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Our Safety Cans and Containers offer safe storage for flammable liquids for workplace environments. With our safety cans, accidents and fire risks are minimized, protecting people and resulting in a safer workplace. Safety cans and containers by Justrite are designed with safety codes in mind to meet a variety of different safety regulations.
What is the difference in a Type I & Type II Safety Can?
The Type I Safety Can has one opening that serves for both filling and dispensing. The Type II Safety Can has one opening dedicated to filling and a second spout opening dedicated to dispensing. The Type II Safety Can comes with an attached flexible hose and our exclusive AccuFlow™ manifold with Safe-Squeeze® trigger handle to provide the smooth and controlled pouring.
Can I transport gasoline in a safety can in my vehicle?
Yes, you can transport a safety can in a vehicle. Important points:
Secure safety can from movement.
Make sure the vehicle is well ventilated.
Do not store a safety can in a vehicle.
Take a safety can out of the vehicle when filling or dispensing.
Clean any fuel off the safety can before returning it to the vehicle
Are safety cans OK for outdoor use?
You most certainly can use safety cans outdoors. A lot of our customers do. There are some precautions to take with a safety can as well as any other container when outdoors:
1. When temperatures are hot, the vapor pressure in any safety can will be elevated. Safety cans are design to emergency pressure relief, rated at 3 to 5 psi. Still 3 to 5 psi can be significant. It is important to relieve that pressure in vapor space (while a safety can is setting flat) rather than liquid space (when tilted and dispensing liquid) to avoid a sudden burst of fluid and back splash.
2. When the temperature is warm and there is a sudden cooling, vacuum in the safety can will be created. There is no vacuum relief valve built into a safety can. While rare and depending on the fluid level in the safety can, the vacuum created can implode a safety can. This is more prevalent in desert locations. There are a couple of things you can do to prevent this:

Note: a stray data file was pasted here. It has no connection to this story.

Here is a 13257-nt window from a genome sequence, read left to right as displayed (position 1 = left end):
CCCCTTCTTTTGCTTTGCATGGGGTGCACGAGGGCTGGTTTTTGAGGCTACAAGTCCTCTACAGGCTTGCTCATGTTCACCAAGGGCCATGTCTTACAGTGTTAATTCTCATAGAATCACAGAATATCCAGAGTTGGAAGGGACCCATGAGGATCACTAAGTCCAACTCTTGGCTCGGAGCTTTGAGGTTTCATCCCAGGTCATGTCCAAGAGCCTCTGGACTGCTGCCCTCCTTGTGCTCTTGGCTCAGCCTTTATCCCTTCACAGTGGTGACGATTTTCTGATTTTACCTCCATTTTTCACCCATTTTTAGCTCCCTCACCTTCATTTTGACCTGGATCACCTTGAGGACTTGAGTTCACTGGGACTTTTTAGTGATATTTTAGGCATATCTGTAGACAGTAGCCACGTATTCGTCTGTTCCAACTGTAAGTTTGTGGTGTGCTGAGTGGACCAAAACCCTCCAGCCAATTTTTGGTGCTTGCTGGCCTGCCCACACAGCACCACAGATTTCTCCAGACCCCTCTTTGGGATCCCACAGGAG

Burp your safety cans at the end of the day to relieve pressure. The less difference in pressure, the less likely an implosion will occur.
Keep your cans shaded or tarped to minimize the temperature gain and pressure gain in the can.
Keep your safety can’s fluid level above half full.
3. Keeping your safety can in the shade can also minimize material loss. Gasoline as an example will boil at 100 degrees Fahrenheit. The pressure escaping is a liquid’s vapor escaping.
4. Always keep a safety can in a well-ventilated area. Never in a closed vehicle or passenger space.
5. And safely secure a safety can against movement in a vehicle from sudden braking or centrifugal forces.
6. Remember the US DOT’s material of trade rule as it applies to transporting gasoline in the course of performing one’s job; you are allowed a maximum of eight gallons in safety cans (i.e. 4 ea. 2 gal. safety cans).
7. Our metallic safety cans have a raised bottom to protect the bottom from puncture of sharp rocks and reinforcing ribs for resistance against side impacts.
Can I store liquid nitrogen in a safety can?
Materials such as carbon steel, plastic, and rubber become brittle at extremely low temperatures. Liquid nitrogen is stored in impact-resistant and specially insulated containers, that are vented to prevent pressure buildup. This range of safety cans is NOT designed to store liquid nitrogen.